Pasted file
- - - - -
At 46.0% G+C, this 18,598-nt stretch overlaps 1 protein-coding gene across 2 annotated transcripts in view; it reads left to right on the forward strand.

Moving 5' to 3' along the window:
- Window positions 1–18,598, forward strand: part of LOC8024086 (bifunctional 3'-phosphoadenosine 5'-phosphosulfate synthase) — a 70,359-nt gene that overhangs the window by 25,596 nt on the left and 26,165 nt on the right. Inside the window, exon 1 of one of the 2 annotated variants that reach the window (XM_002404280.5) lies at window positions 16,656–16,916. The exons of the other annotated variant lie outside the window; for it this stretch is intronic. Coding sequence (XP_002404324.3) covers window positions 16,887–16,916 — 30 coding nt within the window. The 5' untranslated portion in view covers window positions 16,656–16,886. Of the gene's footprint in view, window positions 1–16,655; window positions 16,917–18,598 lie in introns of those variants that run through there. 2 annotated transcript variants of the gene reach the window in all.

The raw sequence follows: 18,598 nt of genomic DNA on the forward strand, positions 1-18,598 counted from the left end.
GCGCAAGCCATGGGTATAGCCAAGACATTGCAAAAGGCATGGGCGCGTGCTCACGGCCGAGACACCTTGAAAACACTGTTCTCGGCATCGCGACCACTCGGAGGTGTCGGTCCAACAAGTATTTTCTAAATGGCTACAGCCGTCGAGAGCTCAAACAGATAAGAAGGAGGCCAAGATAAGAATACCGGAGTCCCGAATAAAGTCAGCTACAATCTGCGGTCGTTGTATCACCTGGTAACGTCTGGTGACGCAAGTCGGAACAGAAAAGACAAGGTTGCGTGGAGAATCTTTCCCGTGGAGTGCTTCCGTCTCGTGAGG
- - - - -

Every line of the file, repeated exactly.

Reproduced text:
At 46.0% G+C, this 18,598-nt stretch overlaps 1 protein-coding gene across 2 annotated transcripts in view; it reads left to right on the forward strand.

Moving 5' to 3' along the window:
- Window positions 1–18,598, forward strand: part of LOC8024086 (bifunctional 3'-phosphoadenosine 5'-phosphosulfate synthase) — a 70,359-nt gene that overhangs the window by 25,596 nt on the left and 26,165 nt on the right. Inside the window, exon 1 of one of the 2 annotated variants that reach the window (XM_002404280.5) lies at window positions 16,656–16,916. The exons of the other annotated variant lie outside the window; for it this stretch is intronic. Coding sequence (XP_002404324.3) covers window positions 16,887–16,916 — 30 coding nt within the window. The 5' untranslated portion in view covers window positions 16,656–16,886. Of the gene's footprint in view, window positions 1–16,655; window positions 16,917–18,598 lie in introns of those variants that run through there. 2 annotated transcript variants of the gene reach the window in all.

The raw sequence follows: 18,598 nt of genomic DNA on the forward strand, positions 1-18,598 counted from the left end.
GCGCAAGCCATGGGTATAGCCAAGACATTGCAAAAGGCATGGGCGCGTGCTCACGGCCGAGACACCTTGAAAACACTGTTCTCGGCATCGCGACCACTCGGAGGTGTCGGTCCAACAAGTATTTTCTAAATGGCTACAGCCGTCGAGAGCTCAAACAGATAAGAAGGAGGCCAAGATAAGAATACCGGAGTCCCGAATAAAGTCAGCTACAATCTGCGGTCGTTGTATCACCTGGTAACGTCTGGTGACGCAAGTCGGAACAGAAAAGACAAGGTTGCGTGGAGAATCTTTCCCGTGGAGTGCTTCCGTCTCGTGAGG